Bendtner scored in the 88th minute and then Walcott added an insurance goal in injury time to lead Arsenal to a 2-0 victory over Cardiff City.
For Arsenal, it is better late than never in win over Cardiff City
Arsenal 2 Cardiff City 0
Arsenal Bendtner 88’, Walcott 90+2’
Man of the match Lukas Podolski (Arsenal)
LONDON // At the final whistle, Per Mertesacker hugged Laurent Koscielny in the centre-circle, Jack Wilshere took off his shirt to celebrate in front of the fans behind the goal where Arsenal had scored their two late goals while Bacary Sagna thumped the air.
This was a victory that meant an awful lot to Arsenal, not least because for so long it seemed like it would not arrive.
There are two ways to look at the game.
On the one hand, Arsenal had 26 shots to Cardiff City’s five, slowly increased the pressure in the second half and kept playing even as their frustration mounted, before Nicklas Bendtner finally broke the deadlock with two minutes remaining. An optimist would see a side that had the character to overcome misfortune and finally secure the win they deserved.
The pessimist, though, would wonder why they were so flat for so long, and point out the deficiency that has been glaring all season: the lack of a back-up striker.
Without Olivier Giroud, the victim of an ankle injury, Arsenal turned to Lukas Podolski, making his first Premier League start since playing against Fulham on August 24.
On that day, starting on the left, he scored twice, but against Cardiff he was thoroughly ordinary as a central striker, his first notable contribution coming after 42 minutes when he blocked a shot from Theo Walcott.
Maybe he was just feeling his way back after a hamstring injury, but the modern Arsenal look better when they have a strong central striker.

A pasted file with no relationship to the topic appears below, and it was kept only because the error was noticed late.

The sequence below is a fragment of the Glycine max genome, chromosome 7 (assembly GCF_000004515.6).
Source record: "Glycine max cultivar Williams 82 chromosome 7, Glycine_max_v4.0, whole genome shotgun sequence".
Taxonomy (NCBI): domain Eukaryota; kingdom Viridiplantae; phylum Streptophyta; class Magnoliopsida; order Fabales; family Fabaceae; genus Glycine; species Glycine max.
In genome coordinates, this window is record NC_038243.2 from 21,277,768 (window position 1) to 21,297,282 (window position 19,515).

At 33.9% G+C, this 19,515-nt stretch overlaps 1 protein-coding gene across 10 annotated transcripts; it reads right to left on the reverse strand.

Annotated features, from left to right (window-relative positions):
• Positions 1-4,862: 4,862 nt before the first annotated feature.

It was notable that, other than a speculative Wilshere shot that struck the post, the best chances they had before Bendtner came on were two Mertesacker headers; against all expectations, Arsenal, the Premier League team most associated with passing football, have come to need an old-fashioned No 9.
Bendtner’s arrival coincided with an intensifying of tempo and he got the opener after 88 minutes, lashing in the rebound after David Marshall had parried Sagna’s header.
Bendtner sprained his ankle in doing so, though, and is expected to be out for “not days but weeks”, according to Arsene Wenger.
The Arsenal manager gently chided the immediate leap from a discussion of Bendtner’s ankle to a question about whether he will buy a new striker in the transfer window, but if they are to be without both Giroud and Bendtner, it surely increases the motivation to bring in a replacement, even if it is a short-term measure.
Wenger also suggested Cardiff had played above themselves because of the presence in the stands of Ole Gunnar Solskjaer, who is likely to be named as Cardiff’s new manager.
The former Manchester United striker was flown to London from Norway in a private jet belonging to Cardiff’s owner Vincent Tan, who sat next to the Norwegian.
Solskjaer has won two Norwegian league titles and the cup with Molde and, while many have expressed surprise that he should be willing to work with an owner as controversial as Tan, he presumably thinks he is ready to step up to the Premier League having turned down Aston Villa in summer 2012.
Adding a further layer of complication is the fact that he is a patron of the Manchester United Supporters Trust, which opposed the Glazer family’s takeover of United; Cardiff’s chairman, Mehmet Dalman, was the man who introduced the Glazer family to United.
What Solskjaer will find is a well-organised team described by Wenger as the fittest in the league, which is at least a starting point.
Arsenal did prevail, eventually, but there was much to encourage Cardiff. There was even more, though, to encourage Arsenal: they may lack strikers, but they have self-belief in abundance.
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